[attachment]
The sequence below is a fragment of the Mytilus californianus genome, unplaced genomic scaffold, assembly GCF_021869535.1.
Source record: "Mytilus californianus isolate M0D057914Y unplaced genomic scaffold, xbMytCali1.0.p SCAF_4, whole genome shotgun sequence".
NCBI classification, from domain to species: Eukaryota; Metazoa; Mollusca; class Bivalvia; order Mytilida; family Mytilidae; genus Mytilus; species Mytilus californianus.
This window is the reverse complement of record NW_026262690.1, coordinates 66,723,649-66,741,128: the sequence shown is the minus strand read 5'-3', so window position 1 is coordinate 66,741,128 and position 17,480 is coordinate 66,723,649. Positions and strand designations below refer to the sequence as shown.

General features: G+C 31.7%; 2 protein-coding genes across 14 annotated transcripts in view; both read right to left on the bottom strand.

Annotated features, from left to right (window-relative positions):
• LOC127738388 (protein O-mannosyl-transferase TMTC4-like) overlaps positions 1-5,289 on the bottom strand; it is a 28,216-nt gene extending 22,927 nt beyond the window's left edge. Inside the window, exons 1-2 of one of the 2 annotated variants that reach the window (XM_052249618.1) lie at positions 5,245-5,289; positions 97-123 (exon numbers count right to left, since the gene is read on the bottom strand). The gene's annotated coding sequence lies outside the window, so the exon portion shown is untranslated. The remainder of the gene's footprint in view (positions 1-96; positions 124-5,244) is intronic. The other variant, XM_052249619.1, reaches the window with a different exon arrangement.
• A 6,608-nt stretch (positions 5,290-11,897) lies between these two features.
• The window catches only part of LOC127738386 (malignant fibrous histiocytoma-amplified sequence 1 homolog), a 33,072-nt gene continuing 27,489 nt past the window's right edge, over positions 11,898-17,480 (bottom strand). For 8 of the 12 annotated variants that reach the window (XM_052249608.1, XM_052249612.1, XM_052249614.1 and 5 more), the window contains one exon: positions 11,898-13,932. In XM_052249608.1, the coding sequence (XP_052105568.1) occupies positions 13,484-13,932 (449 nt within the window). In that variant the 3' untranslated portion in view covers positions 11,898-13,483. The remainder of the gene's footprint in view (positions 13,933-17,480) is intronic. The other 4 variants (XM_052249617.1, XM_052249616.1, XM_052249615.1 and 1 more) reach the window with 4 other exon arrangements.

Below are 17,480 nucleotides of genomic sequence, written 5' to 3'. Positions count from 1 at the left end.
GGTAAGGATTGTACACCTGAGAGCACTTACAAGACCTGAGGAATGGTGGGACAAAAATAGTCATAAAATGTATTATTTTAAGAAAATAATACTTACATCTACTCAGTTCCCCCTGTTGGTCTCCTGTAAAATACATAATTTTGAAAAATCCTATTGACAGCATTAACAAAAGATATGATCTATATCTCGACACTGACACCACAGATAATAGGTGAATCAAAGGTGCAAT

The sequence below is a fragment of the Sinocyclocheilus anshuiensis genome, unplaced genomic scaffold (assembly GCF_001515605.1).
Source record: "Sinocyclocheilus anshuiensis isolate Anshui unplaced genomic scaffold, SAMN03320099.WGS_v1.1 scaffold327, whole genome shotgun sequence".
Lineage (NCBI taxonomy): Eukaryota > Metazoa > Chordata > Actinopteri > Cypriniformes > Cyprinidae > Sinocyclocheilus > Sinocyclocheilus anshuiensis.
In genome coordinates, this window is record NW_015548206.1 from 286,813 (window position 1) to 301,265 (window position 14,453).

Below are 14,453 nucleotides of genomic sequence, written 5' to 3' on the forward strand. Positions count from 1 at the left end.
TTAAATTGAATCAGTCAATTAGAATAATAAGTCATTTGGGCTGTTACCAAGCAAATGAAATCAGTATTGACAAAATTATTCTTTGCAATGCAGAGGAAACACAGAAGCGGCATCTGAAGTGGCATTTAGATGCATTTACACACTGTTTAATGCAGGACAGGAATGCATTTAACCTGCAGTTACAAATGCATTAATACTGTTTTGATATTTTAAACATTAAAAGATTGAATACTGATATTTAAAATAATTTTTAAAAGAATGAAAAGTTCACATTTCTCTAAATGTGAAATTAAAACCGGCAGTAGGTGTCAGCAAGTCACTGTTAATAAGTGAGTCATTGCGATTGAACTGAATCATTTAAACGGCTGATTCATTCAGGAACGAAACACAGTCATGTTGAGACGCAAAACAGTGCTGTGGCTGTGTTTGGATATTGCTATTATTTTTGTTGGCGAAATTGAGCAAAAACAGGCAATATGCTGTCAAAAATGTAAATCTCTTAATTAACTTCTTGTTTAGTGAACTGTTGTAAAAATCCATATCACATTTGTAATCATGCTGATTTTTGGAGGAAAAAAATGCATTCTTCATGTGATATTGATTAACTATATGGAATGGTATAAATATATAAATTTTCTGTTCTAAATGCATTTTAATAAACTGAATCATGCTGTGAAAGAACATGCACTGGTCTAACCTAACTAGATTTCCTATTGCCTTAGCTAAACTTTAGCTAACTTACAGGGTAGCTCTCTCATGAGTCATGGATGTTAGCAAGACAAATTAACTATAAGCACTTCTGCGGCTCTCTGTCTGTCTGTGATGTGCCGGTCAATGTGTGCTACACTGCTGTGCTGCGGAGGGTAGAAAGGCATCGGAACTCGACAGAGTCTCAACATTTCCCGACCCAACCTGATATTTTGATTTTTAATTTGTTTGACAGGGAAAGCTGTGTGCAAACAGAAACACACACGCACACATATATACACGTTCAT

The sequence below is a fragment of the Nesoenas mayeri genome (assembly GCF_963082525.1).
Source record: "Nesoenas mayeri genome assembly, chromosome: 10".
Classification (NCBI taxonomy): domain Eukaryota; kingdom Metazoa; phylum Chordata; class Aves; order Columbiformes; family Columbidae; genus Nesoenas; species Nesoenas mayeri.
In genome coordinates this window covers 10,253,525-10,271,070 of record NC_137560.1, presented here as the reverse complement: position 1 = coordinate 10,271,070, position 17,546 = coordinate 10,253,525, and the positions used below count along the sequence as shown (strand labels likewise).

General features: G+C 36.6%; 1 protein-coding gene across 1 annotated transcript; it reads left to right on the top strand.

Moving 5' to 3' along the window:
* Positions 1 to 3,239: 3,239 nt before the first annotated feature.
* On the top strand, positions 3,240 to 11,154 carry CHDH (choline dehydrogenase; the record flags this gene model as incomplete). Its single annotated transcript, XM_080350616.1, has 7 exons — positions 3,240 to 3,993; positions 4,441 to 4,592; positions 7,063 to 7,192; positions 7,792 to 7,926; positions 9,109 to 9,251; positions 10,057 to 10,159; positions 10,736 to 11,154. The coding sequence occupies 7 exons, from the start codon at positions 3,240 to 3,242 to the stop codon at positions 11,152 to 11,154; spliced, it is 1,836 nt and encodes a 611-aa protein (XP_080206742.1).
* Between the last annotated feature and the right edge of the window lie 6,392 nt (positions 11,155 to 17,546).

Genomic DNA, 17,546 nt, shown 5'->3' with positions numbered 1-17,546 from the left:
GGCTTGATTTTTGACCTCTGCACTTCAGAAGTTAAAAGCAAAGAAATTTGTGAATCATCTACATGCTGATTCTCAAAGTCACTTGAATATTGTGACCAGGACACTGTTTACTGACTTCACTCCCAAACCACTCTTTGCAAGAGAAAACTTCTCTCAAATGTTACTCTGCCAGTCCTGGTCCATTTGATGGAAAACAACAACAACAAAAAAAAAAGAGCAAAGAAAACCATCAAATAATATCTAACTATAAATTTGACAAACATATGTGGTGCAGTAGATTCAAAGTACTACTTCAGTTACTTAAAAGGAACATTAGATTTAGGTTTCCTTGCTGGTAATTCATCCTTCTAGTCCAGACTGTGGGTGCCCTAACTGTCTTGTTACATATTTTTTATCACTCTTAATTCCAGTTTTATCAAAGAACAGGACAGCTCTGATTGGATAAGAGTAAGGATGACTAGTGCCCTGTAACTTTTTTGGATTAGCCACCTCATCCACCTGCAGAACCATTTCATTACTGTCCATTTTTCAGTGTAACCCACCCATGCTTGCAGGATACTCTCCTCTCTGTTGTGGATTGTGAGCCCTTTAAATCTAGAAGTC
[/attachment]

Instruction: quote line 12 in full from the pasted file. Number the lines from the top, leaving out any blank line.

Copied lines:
The sequence below is a fragment of the Sinocyclocheilus anshuiensis genome, unplaced genomic scaffold (assembly GCF_001515605.1).